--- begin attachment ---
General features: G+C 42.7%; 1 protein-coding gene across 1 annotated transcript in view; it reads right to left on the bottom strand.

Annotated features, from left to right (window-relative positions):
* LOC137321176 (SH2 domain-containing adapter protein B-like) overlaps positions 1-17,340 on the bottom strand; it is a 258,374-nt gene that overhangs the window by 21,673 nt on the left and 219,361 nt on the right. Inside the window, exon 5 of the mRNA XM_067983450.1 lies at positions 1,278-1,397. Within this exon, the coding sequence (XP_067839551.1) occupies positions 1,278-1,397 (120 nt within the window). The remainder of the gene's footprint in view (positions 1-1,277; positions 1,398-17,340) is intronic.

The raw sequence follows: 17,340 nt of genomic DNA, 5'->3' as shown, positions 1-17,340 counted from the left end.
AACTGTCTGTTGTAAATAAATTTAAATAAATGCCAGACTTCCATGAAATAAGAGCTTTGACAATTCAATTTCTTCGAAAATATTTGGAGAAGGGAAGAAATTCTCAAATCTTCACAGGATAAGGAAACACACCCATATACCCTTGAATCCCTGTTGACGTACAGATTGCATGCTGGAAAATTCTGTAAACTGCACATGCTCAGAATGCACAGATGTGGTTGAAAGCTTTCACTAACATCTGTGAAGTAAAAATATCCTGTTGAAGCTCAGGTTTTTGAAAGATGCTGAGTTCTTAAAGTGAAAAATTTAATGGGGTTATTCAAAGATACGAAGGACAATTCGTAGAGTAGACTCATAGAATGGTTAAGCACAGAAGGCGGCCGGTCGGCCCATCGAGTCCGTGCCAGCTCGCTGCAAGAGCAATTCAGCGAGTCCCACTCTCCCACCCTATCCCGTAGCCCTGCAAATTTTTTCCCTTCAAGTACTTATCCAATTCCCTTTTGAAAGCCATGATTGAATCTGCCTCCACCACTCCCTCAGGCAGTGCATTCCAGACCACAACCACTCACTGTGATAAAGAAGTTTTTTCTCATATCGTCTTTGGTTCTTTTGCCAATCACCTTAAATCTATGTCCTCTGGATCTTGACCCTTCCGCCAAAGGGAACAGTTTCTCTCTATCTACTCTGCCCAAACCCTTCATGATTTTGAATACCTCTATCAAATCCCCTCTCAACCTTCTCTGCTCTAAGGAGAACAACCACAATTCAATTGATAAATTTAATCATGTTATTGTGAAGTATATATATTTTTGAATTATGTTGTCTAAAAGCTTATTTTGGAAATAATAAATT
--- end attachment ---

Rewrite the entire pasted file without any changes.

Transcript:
General features: G+C 42.7%; 1 protein-coding gene across 1 annotated transcript in view; it reads right to left on the bottom strand.

Annotated features, from left to right (window-relative positions):
* LOC137321176 (SH2 domain-containing adapter protein B-like) overlaps positions 1-17,340 on the bottom strand; it is a 258,374-nt gene that overhangs the window by 21,673 nt on the left and 219,361 nt on the right. Inside the window, exon 5 of the mRNA XM_067983450.1 lies at positions 1,278-1,397. Within this exon, the coding sequence (XP_067839551.1) occupies positions 1,278-1,397 (120 nt within the window). The remainder of the gene's footprint in view (positions 1-1,277; positions 1,398-17,340) is intronic.

The raw sequence follows: 17,340 nt of genomic DNA, 5'->3' as shown, positions 1-17,340 counted from the left end.
AACTGTCTGTTGTAAATAAATTTAAATAAATGCCAGACTTCCATGAAATAAGAGCTTTGACAATTCAATTTCTTCGAAAATATTTGGAGAAGGGAAGAAATTCTCAAATCTTCACAGGATAAGGAAACACACCCATATACCCTTGAATCCCTGTTGACGTACAGATTGCATGCTGGAAAATTCTGTAAACTGCACATGCTCAGAATGCACAGATGTGGTTGAAAGCTTTCACTAACATCTGTGAAGTAAAAATATCCTGTTGAAGCTCAGGTTTTTGAAAGATGCTGAGTTCTTAAAGTGAAAAATTTAATGGGGTTATTCAAAGATACGAAGGACAATTCGTAGAGTAGACTCATAGAATGGTTAAGCACAGAAGGCGGCCGGTCGGCCCATCGAGTCCGTGCCAGCTCGCTGCAAGAGCAATTCAGCGAGTCCCACTCTCCCACCCTATCCCGTAGCCCTGCAAATTTTTTCCCTTCAAGTACTTATCCAATTCCCTTTTGAAAGCCATGATTGAATCTGCCTCCACCACTCCCTCAGGCAGTGCATTCCAGACCACAACCACTCACTGTGATAAAGAAGTTTTTTCTCATATCGTCTTTGGTTCTTTTGCCAATCACCTTAAATCTATGTCCTCTGGATCTTGACCCTTCCGCCAAAGGGAACAGTTTCTCTCTATCTACTCTGCCCAAACCCTTCATGATTTTGAATACCTCTATCAAATCCCCTCTCAACCTTCTCTGCTCTAAGGAGAACAACCACAATTCAATTGATAAATTTAATCATGTTATTGTGAAGTATATATATTTTTGAATTATGTTGTCTAAAAGCTTATTTTGGAAATAATAAATT